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Open Access The perspectives of 'disengaged' students in the 14–19 phase on motivations and barriers to learning within the contexts of institutions and classrooms

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In addressing educational disengagement, government policy in England focuses primarily on raising the age of educational participation, promoting vocationalism and directing resources at the population of young people not engaged in any education, employment or training (NEETs). However, 'disengagement' is a more fluid and dynamic concept than policy allows for and is visible within a wide range of students, even those deemed to be engaged by their presence in education and educational settings. This paper presents students' accounts of their educational experiences which suggest that the context of the classroom, student–teacher relationships, peer relationships and pedagogical methods used in classrooms are salient factors in understanding engagement.

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Keywords: CLASSROOM CONTEXTS; EDUCATION REFORMS; EDUCATIONAL DISENGAGEMENT; STUDENT ENGAGEMENT; STUDENT-TEACHER RELATIONSHIPS

Document Type: Research Article

Publication date: July 1, 2013

More about this publication?
  • Founded in 2003 by the UCL Institute of Education, the journal reflects the Institute's broad interests in all types of education in all contexts - local, national, global - and its commitment to analysis across disciplines using a variety of methodologies. It shares the Institute's aspiration to interrogate links between research, policy and practice, and its principled concern for social justice.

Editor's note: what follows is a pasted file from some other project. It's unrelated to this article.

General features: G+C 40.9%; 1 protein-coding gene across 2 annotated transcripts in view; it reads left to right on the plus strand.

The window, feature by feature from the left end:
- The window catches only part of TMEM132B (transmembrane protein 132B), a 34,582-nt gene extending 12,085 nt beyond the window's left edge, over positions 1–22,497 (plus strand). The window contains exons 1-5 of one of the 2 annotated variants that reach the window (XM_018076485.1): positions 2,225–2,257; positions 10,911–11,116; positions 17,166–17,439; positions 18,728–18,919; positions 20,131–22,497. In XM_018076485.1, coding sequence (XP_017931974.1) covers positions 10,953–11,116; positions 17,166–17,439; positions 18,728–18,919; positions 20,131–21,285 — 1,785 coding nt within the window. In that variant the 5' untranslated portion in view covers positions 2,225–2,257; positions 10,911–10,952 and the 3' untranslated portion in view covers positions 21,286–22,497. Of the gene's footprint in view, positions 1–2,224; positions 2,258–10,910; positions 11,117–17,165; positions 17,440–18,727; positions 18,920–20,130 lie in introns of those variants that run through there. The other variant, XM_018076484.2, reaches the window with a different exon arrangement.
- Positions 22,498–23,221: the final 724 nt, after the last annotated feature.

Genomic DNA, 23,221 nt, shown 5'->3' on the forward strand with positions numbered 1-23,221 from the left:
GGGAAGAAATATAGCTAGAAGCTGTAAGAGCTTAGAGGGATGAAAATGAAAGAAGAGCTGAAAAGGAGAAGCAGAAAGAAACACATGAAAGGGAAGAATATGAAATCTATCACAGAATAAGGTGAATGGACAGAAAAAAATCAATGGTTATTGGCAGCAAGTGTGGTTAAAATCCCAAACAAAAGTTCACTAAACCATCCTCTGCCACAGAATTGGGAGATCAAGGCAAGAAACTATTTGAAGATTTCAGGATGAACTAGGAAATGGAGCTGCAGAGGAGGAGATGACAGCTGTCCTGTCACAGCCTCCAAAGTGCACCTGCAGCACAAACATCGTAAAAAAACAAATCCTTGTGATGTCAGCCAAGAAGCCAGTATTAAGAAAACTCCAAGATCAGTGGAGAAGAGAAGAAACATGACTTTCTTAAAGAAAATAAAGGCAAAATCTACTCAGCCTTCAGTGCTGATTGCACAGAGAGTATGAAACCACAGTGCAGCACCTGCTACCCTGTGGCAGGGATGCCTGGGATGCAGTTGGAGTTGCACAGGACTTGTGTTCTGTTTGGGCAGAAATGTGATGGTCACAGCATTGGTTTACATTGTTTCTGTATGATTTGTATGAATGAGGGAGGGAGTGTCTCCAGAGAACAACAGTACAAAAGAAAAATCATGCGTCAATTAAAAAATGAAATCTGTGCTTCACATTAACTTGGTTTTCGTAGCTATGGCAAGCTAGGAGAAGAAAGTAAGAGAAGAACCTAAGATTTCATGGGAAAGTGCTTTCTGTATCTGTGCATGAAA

Drawing on these strengths, LRE is a wide-ranging and engaging journal that features rigorous analysis and significant research across key themes in education, including: public goals and policies; pedagogy; curriculum; organization; resources and technology; and institutional effectiveness. Articles and book reviews are written by experts in education, psychology, sociology, policy studies, philosophy and other disciplines contributing to education research, and by experienced researcher-practitioners working in the field. The highest quality of reporting and presentation are ensured through an independent, anonymised peer-review process. As an entirely web-based open access journal, LRE has been able to offer innovative features and formats including: epistolary conversation; colour photos and illustrations; illustrative video clips.

    LRE welcomes relevant articles and book reviews. Please email them to [email protected]

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